To my donor:
Today is a pretty big day. Today your stem cells become my immune system.
I like to imagine how you came to donate your stem cells. I feel like most don't even know they can. I certainly didn't...
I can imagine you hearing the pitch from a stem cell donor program or a blood cancer organization, being leveled by the need, compelled to participate and propelled by the ease of signing up.
I can imagine you feeling inspired by your faith or your empathy for others. I can picture you seeking out a way to get involved beyond a Thanksgiving food drive, teeming with excitement at the possibility of truly helping a stranger.
It's not out of the question that you donated on a whim, like a twenty into the church collection plate, an extra buck on the end of your grocery bill or some change at a red light. It's possible there was a drive at your university and signing up was easier than showing up for class. Perhaps you needed to fulfill a community service quota or were trying to impress a girl. For all I know, you were engaged in unseemly behavior on the Internet, when you saw a banner ad that inspired a change of heart and helped you clear your search history for good.
Then again, maybe the need for stem cells was already very real to you. It's definitely within the realm of possibility that blood cancer affected a close friend or took the life of a family member, and not knowing exactly how to help, you stumbled on the idea of donating your stem cells. Maybe, you've known struggle intimately; so you can quickly sense trouble in another. It is all together possible that you are the person that jumps in and rolls up your sleeves while the rest of us get lost in good intentions.
Regardless of how you came to donate your stem cells, you are my hero. You are my perfect match. My ten-out-of-ten. And from now on I want you to imagine what your simple gift has the power to accomplish in my life. I want you to imagine, what I can finally imagine -- a life beyond this cancer. I am in remission, and because of you, I stand a chance to stay here.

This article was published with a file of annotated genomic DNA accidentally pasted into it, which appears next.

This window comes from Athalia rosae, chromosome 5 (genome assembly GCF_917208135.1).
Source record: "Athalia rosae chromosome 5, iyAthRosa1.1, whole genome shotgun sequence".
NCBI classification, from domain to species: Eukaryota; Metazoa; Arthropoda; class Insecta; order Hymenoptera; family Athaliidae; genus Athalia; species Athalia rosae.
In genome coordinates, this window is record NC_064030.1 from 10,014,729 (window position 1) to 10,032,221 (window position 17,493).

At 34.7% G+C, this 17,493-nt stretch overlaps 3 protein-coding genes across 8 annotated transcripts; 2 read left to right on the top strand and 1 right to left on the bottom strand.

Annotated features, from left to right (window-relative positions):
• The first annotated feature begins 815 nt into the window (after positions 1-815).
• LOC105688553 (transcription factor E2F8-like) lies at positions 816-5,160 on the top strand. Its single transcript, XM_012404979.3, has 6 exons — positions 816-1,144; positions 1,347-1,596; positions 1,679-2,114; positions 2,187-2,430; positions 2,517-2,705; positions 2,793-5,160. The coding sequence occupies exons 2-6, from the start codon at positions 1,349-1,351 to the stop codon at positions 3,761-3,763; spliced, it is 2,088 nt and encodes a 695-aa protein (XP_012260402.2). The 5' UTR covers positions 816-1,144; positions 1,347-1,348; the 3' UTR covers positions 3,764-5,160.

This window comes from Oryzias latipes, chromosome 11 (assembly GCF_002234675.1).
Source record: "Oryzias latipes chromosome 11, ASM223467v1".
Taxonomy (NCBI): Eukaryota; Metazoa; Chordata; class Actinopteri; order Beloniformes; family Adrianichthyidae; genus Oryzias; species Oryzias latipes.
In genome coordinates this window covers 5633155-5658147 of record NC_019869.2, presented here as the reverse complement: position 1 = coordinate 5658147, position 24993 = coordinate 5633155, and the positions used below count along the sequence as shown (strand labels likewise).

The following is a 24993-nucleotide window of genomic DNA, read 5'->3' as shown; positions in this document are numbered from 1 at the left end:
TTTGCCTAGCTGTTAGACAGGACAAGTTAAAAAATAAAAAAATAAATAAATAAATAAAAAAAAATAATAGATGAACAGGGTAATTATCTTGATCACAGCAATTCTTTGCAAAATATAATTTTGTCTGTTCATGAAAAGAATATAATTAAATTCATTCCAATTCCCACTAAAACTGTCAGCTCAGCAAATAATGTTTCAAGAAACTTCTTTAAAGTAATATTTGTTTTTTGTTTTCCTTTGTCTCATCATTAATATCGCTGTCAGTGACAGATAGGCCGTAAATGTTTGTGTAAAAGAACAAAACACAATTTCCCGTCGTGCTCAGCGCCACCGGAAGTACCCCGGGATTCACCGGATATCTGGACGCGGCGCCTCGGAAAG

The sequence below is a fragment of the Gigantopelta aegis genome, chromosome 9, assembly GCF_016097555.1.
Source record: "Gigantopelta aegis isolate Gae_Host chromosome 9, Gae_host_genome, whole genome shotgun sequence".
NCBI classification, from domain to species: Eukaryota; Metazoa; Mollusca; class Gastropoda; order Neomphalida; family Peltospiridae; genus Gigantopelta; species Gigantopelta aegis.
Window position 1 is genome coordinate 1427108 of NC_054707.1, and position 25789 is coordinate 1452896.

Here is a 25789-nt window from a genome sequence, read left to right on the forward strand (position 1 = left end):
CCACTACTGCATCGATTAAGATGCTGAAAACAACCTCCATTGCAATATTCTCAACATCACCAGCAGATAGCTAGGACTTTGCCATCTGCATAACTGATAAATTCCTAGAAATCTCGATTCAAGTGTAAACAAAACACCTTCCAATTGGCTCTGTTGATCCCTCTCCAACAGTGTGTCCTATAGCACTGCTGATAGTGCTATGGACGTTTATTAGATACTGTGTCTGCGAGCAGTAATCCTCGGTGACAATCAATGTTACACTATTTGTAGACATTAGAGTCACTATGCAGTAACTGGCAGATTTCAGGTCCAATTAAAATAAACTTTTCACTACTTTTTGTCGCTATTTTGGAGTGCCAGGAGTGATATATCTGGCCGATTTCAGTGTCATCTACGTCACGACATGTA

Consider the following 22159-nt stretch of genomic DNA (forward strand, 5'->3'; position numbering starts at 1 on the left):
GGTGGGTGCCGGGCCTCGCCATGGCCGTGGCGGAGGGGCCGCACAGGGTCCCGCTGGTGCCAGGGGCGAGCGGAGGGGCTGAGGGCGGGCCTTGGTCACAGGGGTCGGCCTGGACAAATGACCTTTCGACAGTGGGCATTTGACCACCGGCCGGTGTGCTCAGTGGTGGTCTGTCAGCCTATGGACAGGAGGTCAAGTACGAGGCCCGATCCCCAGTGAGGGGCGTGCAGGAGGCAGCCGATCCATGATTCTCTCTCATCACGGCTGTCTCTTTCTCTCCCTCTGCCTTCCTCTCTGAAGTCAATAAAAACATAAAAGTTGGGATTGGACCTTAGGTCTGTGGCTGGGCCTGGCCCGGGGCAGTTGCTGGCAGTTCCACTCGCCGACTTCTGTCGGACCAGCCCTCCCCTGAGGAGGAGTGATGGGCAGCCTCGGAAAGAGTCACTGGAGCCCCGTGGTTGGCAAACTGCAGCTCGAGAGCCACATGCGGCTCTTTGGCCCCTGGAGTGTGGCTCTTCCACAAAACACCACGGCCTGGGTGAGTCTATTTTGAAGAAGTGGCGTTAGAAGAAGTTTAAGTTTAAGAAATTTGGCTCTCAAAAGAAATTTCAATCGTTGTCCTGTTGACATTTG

They say 90 percent of those diagnosed with Hodgkin's Lymphoma survive. But in my case they should call it Dodge-kin's Lymphoma, because it's been real busy dodging every damn thing I throw at it. I do not have ordinary Hodgkin's Lymphoma. I have been humbled time and time again. I need an allogeneic stem cell transplant. I need your stem cells. You are, reasonably speaking, my last resort. Without you, I would most certainly die young.
I could stop there, but I think I should go on.
With your stem cells, I have the opportunity to live -- a full and ordinary life. For two-plus years, I have given everything -- physically, financially, emotionally and spiritually -- to fight off this cancer. With your stem cells, my blinders may soon come off. When I look out I may once again see life in seasons instead of treatment regimens. I may once again imagine growing old, and stop imagining my own funeral. And my parents can stop imagining having to bury their own son.
With your stem cells, I can imagine life as an ordinary thirty-something. Back at work. Earning a salary. And writing about something other than life with cancer. With your stem cells, I can envision a life for my wife, Aura, where her work can once again be her passion, instead of our necessity.
With your stem cells, I can imagine a second chance at my first year of marriage and the dreamy possibility of my 50th year of marriage. I can see Aura and I sitting, talking and laughing, and suddenly realizing we haven't mentioned cancer for the entire evening. With your stem cells, in time, Aura and I can once again discuss having a family without trepidation. It fills my entire being with joy, to ponder the two of us, without urgency, laughing and living the dream together -- not weeks, but decades down the line -- surrounded by family, sustained by an unbowed love for each other and filled with a deep appreciation for all that life offers.
With your stem cells, I can sit here alone, confined to this room, on the night before my transplant, neutropenic, nauseous and suffering from some gnarly ass diarrhea, and feel hope welling up from deep within my marrow. Tomorrow, this very same hope will envelope your stem cells the second they become our stem cells. They say it will take a year or so for our cells to fully coalesce. In the mean time, I will work diligently to keep the faith and stay focused on the day I get to thank you in person. I am in remission, and because of you, I have the opportunity to stay here. I am humbled by what you have offered me -- regardless of whether it works.
With ALL of my love and gratitude,